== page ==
summer's end

Summer’s end. Life is but a dream. 
Reflections: relations. 
I know you. I know these hands, these eyes. 
I see you. 
We have seen each other through years, months, days. 
Love partners have come and gone, and we keep saying hello and goodbye to each other
And each fresh landscape that we pass through, make love with, 
Make Home 
Pass on 
Hello and goodbye 
Forever and anon 
The falling leaves 
That decay into winter whiteness 
Composting through death
Into the blossoming spring 
Ecstatic summer 
And now, 
Celebratory autumn harvests 

My cabin smells like mold and wetness 
Perpetual rain here in the northeast
I think of California and the desert southwest 
And I crave the dry air, big sky, and towering mountains 
There is a place called Home 
And it lies within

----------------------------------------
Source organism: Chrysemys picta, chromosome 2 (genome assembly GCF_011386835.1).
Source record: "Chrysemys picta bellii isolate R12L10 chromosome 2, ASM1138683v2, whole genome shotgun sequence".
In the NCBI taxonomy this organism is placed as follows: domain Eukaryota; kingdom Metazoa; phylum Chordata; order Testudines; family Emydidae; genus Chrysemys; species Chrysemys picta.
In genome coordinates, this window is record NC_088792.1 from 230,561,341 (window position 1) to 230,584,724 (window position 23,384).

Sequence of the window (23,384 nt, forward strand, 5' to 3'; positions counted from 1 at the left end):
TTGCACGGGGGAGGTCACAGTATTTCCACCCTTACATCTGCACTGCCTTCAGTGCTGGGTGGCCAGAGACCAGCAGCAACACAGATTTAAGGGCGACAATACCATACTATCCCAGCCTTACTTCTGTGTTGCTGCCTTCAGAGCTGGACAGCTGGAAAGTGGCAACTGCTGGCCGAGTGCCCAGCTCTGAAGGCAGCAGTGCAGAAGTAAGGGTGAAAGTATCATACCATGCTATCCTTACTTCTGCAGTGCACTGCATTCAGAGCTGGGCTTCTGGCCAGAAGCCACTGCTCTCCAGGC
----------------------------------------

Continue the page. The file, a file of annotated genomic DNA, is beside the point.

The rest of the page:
But I want to create something 

I light candles with you
And we read our fortunes 
Giggling over beautiful tarot images
Asking profound yet profane questions about our love lives 
To ancient spirits spiraling through our fingers and tongues 
As we surrender ourselves 
To the unknown yet known 
It all lies within
And we know the answers already 
Even as we choose the cards
With questions lodged deep in our minds 
We know
Already, we know 
The cards confirm our knowing 
And we smile and nod 
Sipping tea and looking into each others’ eyes across the firelight
Sitting on the piney blanket on the floor of my cabin 
Surrounded by all the beauty that I have created in this small ramshackle cabin